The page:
Fifty Years Later: Clearing the Air over the London Smog. (NIEHS News)

By Dooley, Erin E. | Environmental Health Perspectives, December 2002 | Go to article overview
Save to active project

Fifty Years Later: Clearing the Air over the London Smog. (NIEHS News)

Dooley, Erin E., Environmental Health Perspectives

Between 5 December and 9 December 1952, one of the deadliest recorded episodes of urban smog occurred in London, England. New research indicates that as many as 12,000 people may have died as a result of the smog, and morality from respiratory illnesses such as bronchitis and pneumonia increased more than seven-fold during the smog. Overall death rates during the first half of that month were three times higher than normal, and morbidity and mortality rates in greater London remained elevated well into March of 1953.

The severity of the 1952 London Smog, along with the publicity surrounding it and other smog episodes in the early twentieth century, had two effects. First, they sparked an increased public health effort to understand the effects of air pollution on human health. Second, they prompted the formulation of governmental regulations on air pollution in many countries. This milestone event in the history of environmental health will be commemorated at the conference "The Big Smoke: Fifty Years after the 1952 London Smog," cosponsored by the NIEHS along with the Health Effects Institute, the Wellcome Trust, the Greater London Authority, the London borough of Camden, Sypol (a British environmental health and safety consulting group), the Shell Foundation, and the International Society for Environmental Epidemiology. Organized by Tony Fletcher and Virginia Berridge, professors of environmental epidemiology and history, respectively, at the London School of Hygiene and Tropical Medicine, the conference will be held 9-10 December 2002 at the University of London.

Programs will include historical perspectives of the 1952 London Smog and of air pollution in London in general. London had experienced smog events since the twelfth century, when coal was discovered along England's northeast coast and became the fuel of choice. But such events increased during and after the Industrial Revolution as both manufacturing and the population--both then dependent on burning large amounts of coal--expanded dramatically in the city.

For much of November 1952, temperatures in southern England were unusually low, causing people to heavily stoke their coal-burning home furnaces to keep warm. In the first days of December, high atmospheric pressure over the area caused an inversion that trapped soot and other air pollutants near ground level. Because of the smog, visibility in some areas of central London was reduced to nearly zero for 48 hours. Measurements taken at the time revealed that during that first week of December 370 metric tons of sulfur dioxide were released into the air, where it was converted into sulfuric acid. Large amounts of particulate matter also were released.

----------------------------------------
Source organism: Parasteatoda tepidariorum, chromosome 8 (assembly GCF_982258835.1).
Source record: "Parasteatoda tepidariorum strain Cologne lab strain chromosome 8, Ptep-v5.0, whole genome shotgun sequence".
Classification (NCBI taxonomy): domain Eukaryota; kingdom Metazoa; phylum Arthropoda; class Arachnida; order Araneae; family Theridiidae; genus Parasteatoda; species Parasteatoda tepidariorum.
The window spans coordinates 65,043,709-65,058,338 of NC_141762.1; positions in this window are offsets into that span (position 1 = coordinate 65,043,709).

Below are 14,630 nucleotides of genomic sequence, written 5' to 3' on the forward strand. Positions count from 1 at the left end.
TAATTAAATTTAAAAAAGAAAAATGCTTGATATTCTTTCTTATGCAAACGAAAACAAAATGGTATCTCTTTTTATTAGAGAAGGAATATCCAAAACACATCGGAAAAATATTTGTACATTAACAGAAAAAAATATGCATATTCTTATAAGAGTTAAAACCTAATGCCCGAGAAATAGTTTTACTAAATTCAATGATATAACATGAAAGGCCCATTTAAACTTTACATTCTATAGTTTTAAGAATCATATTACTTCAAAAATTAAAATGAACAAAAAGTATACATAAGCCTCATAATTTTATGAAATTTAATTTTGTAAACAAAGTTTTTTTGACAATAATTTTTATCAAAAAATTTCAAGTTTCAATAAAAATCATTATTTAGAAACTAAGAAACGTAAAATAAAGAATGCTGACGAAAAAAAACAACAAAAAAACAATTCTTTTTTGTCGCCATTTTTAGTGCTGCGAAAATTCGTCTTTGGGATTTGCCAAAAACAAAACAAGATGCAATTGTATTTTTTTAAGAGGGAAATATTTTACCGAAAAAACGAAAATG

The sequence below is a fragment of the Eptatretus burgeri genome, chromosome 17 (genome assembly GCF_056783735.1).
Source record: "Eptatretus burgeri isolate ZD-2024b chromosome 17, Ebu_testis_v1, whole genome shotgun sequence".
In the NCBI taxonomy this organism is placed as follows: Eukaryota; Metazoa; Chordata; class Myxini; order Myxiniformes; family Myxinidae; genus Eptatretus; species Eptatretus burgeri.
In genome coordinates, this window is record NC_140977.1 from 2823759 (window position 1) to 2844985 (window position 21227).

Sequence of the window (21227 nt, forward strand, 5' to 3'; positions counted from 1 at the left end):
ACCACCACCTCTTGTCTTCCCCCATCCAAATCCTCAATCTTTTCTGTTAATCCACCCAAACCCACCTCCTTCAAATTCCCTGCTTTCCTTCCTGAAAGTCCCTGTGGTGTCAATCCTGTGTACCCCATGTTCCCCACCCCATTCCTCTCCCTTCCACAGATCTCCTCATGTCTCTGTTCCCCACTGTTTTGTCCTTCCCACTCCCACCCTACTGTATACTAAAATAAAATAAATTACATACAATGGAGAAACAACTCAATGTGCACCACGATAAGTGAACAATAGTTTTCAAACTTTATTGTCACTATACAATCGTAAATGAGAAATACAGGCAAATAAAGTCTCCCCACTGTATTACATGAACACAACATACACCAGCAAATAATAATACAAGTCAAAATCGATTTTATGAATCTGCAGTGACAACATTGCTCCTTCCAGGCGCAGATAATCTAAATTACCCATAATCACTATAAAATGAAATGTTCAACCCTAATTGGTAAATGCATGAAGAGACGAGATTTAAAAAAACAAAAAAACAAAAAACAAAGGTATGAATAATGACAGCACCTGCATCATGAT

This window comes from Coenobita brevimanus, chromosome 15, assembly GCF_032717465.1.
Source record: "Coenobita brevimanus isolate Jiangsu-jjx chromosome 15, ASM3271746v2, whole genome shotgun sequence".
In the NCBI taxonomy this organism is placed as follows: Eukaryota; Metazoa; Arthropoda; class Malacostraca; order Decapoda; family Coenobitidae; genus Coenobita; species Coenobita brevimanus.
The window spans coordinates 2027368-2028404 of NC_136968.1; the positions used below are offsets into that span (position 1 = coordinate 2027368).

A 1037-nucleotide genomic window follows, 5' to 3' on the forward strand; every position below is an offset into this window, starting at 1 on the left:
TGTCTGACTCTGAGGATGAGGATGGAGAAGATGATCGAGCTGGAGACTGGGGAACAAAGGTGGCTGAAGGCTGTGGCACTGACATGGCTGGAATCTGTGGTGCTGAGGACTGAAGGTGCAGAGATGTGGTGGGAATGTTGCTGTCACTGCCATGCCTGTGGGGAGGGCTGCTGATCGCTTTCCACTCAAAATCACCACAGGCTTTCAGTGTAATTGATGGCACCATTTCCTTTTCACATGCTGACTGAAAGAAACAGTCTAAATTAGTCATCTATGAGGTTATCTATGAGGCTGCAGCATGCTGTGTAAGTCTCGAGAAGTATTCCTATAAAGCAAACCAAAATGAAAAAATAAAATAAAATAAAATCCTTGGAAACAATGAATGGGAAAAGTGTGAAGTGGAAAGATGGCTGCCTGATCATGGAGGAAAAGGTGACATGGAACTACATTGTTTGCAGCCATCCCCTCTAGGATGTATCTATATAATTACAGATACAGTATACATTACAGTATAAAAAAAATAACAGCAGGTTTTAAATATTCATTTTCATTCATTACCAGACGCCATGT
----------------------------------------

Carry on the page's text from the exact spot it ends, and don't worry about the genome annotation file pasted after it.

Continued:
One seminar at the conference will bring together physicians, researchers, and others who remember the 1952 smog to present their eyewitness accounts of the event. These accounts will eventually be compiled into a book by historians at the London School of Hygiene and Tropical Medicine.

Other presentations will discuss the health impacts of the 1952 smog and the public health response.

The rest of this article is only available to active members of Questia

Sign up now for a free, 1-day trial and receive full access to:

  • Questia's entire collection
  • Automatic bibliography creation
  • More helpful research tools like notes, citations, and highlights
  • Ad-free environment

Already a member? Log in now.

Notes for this article

Add a new note
If you are trying to select text to create highlights or citations, remember that you must now click or tap on the first word, and then click or tap on the last word.
Loading One moment ...
Project items
Cite this article

Cited article

Citations are available only to our active members.
Sign up now to cite pages or passages in MLA, APA and Chicago citation styles.

Cited article

Fifty Years Later: Clearing the Air over the London Smog. (NIEHS News)


Text size Smaller Larger
Search within

Search within this article

Look up

Look up a word

  • Dictionary
  • Thesaurus
Please submit a word or phrase above.
Print this page

Print this page

Why can't I print more than one page at a time?

While we understand printed pages are helpful to our users, this limitation is necessary to help protect our publishers' copyrighted material and prevent its unlawful distribution. We are sorry for any inconvenience.
Full screen

matching results for page

Cited passage

Citations are available only to our active members.
Sign up now to cite pages or passages in MLA, APA and Chicago citation styles.

Cited passage

Welcome to the new Questia Reader

The Questia Reader has been updated to provide you with an even better online reading experience.  It is now 100% Responsive, which means you can read our books and articles on any sized device you wish.  All of your favorite tools like notes, highlights, and citations are still here, but the way you select text has been updated to be easier to use, especially on touchscreen devices.  Here's how:

1. Click or tap the first word you want to select.
2. Click or tap the last word you want to select.

OK, got it!

Thanks for trying Questia!

Please continue trying out our research tools, but please note, full functionality is available only to our active members.

Your work will be lost once you leave this Web page.

For full access in an ad-free environment, sign up now for a FREE, 1-day trial.

Already a member? Log in now.

Are you sure you want to delete this highlight?